In order to fully understand the temperament and personality of a Beagle, knowing their history and characteristics is very important. Beagles are a medium sized breed of dog belonging to the hound family. Beagles are scent hounds and were originally bred to assist with hunting hare in Great Britain. A Beagle club was finally created in Great Britain in 1890 with its first standards for the breed. By this time, the Beagle began to look very similar to what it is today.
Sense of Smell
Beagles have one of the best senses of smell of any dog breed. Bloodhounds and Basset Hounds are their only competition for best sense of smell. Scientists John Paul Scott and John Fuller are very famous for a 13-year study where they put dogs of all breeds in a 1-acre field with a mouse, and they timed how long it took each dog to find the mouse. Beagles were able to find the mouse in less than one minute. Fox Terriers spent 15 minutes searching for the mouse and some other dogs could not find the mouse at all.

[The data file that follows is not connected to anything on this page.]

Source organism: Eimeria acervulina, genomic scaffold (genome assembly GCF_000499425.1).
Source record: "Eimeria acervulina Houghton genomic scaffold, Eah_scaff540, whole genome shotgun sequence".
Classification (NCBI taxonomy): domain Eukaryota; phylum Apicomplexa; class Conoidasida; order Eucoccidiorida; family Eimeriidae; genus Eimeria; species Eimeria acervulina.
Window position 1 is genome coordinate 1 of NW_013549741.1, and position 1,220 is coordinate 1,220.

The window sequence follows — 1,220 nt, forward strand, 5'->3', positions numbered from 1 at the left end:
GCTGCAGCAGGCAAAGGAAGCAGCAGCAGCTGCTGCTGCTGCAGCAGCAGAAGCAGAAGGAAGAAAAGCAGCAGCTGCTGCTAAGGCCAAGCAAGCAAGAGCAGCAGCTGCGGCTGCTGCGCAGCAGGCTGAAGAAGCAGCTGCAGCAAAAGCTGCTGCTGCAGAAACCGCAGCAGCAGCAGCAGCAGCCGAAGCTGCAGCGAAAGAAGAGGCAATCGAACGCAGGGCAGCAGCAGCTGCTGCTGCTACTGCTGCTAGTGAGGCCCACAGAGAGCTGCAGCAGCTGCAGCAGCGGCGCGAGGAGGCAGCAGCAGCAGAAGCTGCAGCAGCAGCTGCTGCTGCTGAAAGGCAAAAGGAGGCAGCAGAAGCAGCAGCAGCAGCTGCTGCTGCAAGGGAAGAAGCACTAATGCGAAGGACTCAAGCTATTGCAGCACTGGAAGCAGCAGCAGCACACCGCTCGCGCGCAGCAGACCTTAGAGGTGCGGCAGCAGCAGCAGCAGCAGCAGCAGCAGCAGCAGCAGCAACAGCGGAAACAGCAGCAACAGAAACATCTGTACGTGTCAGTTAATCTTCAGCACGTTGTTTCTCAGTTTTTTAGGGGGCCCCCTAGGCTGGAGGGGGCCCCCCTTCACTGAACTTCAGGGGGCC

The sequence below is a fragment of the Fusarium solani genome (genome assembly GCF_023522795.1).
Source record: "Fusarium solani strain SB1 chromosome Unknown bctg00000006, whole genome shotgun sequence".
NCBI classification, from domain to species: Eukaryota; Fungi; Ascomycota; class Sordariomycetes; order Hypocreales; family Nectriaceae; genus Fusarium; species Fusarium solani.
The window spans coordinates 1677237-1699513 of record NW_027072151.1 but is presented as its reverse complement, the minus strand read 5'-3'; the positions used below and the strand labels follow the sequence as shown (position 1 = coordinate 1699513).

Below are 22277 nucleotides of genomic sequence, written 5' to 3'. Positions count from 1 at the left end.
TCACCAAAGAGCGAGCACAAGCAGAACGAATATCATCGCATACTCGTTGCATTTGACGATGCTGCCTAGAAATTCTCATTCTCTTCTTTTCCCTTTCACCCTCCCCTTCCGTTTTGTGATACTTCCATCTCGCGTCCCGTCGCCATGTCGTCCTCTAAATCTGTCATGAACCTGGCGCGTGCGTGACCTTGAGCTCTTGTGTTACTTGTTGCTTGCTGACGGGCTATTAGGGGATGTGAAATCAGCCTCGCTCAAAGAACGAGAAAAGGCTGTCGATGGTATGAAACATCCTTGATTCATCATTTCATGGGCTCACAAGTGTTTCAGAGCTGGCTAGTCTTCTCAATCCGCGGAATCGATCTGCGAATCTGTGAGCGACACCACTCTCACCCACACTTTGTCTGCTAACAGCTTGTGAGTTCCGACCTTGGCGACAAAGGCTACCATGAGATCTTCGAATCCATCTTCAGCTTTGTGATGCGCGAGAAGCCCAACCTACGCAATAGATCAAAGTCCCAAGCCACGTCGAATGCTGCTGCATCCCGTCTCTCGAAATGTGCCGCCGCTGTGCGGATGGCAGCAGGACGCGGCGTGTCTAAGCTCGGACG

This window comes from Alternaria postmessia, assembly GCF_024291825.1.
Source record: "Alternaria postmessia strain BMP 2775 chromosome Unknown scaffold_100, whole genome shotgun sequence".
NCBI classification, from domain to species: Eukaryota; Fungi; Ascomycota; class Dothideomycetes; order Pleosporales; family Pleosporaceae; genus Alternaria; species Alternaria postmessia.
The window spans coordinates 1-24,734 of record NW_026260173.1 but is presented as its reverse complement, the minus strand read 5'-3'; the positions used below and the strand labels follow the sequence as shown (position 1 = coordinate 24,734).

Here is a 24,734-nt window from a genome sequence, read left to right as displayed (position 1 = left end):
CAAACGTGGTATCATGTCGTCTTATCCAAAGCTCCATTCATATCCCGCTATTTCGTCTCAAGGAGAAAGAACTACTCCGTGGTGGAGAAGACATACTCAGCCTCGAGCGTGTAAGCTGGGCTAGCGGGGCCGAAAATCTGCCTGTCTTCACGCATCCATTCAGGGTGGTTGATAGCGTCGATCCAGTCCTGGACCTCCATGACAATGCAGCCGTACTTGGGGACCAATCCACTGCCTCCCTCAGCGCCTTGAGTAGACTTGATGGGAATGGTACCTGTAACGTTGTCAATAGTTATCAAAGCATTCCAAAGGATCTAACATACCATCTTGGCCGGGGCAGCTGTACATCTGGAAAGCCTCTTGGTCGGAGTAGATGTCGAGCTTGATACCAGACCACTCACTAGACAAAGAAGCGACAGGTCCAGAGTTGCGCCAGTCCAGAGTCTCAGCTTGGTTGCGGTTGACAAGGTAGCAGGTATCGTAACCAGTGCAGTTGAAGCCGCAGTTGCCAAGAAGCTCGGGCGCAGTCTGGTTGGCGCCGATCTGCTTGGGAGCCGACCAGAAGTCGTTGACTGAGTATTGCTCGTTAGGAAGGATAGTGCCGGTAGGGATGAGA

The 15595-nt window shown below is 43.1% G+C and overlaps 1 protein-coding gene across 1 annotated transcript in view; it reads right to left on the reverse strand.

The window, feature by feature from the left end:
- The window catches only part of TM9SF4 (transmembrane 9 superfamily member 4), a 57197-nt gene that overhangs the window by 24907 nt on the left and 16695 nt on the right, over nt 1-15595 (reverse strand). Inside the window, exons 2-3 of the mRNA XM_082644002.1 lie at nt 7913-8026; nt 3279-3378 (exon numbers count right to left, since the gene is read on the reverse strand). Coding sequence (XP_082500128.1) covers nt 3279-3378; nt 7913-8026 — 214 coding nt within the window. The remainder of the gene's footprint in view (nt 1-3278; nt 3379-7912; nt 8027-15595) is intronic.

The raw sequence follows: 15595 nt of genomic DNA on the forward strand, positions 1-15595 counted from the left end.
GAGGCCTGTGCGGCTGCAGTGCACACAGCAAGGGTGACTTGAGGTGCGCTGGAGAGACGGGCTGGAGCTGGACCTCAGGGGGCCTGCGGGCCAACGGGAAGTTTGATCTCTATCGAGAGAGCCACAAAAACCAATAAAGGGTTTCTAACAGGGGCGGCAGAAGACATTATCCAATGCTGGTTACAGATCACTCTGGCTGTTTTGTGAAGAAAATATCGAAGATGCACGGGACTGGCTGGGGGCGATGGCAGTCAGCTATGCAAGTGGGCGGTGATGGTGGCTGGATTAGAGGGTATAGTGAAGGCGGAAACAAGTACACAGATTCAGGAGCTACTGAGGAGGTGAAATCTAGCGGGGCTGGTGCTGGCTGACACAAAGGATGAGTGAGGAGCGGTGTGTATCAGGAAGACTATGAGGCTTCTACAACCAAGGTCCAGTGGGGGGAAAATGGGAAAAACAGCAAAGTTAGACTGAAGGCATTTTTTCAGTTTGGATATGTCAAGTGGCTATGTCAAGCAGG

However, one important thing to note is that Beagles are ideal for ground scenting. They do not excel as much at air scenting.
For example, air scenting can be helpful for mountain rescue teams. It is believed that the long ears and large lips of the Beagle help to trap scents near the nose.
This is all important because knowing this skill will help you better understand the personality and temperament of your Beagle.
Knowing that your pup will constantly be distracted by scent trails and that he can get lost in his own head for hours following a scent because he was bred for long-endurance hunts is quite important.
The temperament of a Beagle is notoriously friendly and gentle. They are even-tempered dogs, neither too aggressive nor too timid. They have medium energy and are of a smaller build. Other Beagles traits are “happy-go-lucky,” and loyal. They also are known for their soulful expressions.
The breed was meant to work together in packs, and consequently, Beagles get along very well with other dogs and prefer companionship. Beagles will look to their owners and families as their new “pack.” For this reason, among others, they make terrific family dogs as they love to be surrounded by energy, love, and attention.
Not only do Beagles make great additions for families, but also they can be great additions for singles or couples as well (as long as the singles or couples enjoy spending time outdoors and can give their dogs plenty of exercise and play time). Beagles love any opportunity to use their noses, which is why outdoor time is so important.